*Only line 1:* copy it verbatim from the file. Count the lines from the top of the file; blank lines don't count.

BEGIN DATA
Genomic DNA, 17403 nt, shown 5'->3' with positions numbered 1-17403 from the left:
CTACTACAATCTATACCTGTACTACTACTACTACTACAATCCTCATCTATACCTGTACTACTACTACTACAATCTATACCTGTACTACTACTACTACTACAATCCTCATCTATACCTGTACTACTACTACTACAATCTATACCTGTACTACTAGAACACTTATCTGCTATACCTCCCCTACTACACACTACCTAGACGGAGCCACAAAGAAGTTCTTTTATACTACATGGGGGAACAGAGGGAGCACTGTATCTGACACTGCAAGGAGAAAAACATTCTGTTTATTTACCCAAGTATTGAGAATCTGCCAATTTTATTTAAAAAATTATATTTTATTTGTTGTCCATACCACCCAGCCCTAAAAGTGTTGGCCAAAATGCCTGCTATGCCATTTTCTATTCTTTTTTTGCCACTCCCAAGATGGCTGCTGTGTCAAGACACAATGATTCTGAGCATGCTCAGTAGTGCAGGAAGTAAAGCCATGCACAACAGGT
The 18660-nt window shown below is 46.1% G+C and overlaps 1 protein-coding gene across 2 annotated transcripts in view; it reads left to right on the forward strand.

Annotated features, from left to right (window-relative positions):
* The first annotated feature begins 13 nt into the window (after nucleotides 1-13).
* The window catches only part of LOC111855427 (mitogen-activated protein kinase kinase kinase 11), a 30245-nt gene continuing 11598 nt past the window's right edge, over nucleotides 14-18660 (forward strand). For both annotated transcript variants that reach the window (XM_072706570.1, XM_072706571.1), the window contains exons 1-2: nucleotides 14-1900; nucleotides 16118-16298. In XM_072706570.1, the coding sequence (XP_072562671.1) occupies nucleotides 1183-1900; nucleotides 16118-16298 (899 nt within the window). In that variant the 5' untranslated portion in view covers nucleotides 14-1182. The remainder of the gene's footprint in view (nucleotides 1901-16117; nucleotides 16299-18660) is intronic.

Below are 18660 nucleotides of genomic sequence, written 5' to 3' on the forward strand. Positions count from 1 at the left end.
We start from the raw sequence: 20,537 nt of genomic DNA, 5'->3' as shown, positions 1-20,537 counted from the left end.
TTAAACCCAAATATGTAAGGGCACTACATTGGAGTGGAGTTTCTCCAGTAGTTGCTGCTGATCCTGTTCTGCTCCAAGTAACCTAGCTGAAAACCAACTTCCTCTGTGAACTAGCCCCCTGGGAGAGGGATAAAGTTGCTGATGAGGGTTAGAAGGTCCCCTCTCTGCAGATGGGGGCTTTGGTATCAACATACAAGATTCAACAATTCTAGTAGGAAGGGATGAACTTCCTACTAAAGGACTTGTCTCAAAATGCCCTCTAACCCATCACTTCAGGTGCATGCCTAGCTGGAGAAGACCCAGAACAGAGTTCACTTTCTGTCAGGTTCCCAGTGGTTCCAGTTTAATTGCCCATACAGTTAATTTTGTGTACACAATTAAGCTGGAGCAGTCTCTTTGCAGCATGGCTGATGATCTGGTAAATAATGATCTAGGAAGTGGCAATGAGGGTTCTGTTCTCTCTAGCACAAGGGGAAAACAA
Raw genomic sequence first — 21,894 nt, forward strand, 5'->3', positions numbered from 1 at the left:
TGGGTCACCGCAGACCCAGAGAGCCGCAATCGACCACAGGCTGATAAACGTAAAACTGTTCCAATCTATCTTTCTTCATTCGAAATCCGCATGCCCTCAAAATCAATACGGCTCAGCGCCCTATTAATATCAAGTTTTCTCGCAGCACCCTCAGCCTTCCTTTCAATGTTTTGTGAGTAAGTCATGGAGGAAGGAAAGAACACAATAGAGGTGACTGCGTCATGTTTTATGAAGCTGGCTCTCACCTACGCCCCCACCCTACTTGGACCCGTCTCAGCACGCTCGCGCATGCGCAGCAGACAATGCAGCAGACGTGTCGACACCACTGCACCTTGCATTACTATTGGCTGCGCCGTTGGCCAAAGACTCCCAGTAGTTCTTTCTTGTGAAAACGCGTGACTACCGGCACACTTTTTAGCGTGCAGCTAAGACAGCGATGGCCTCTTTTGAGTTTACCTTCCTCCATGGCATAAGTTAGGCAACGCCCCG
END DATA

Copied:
Genomic DNA, 17403 nt, shown 5'->3' with positions numbered 1-17403 from the left: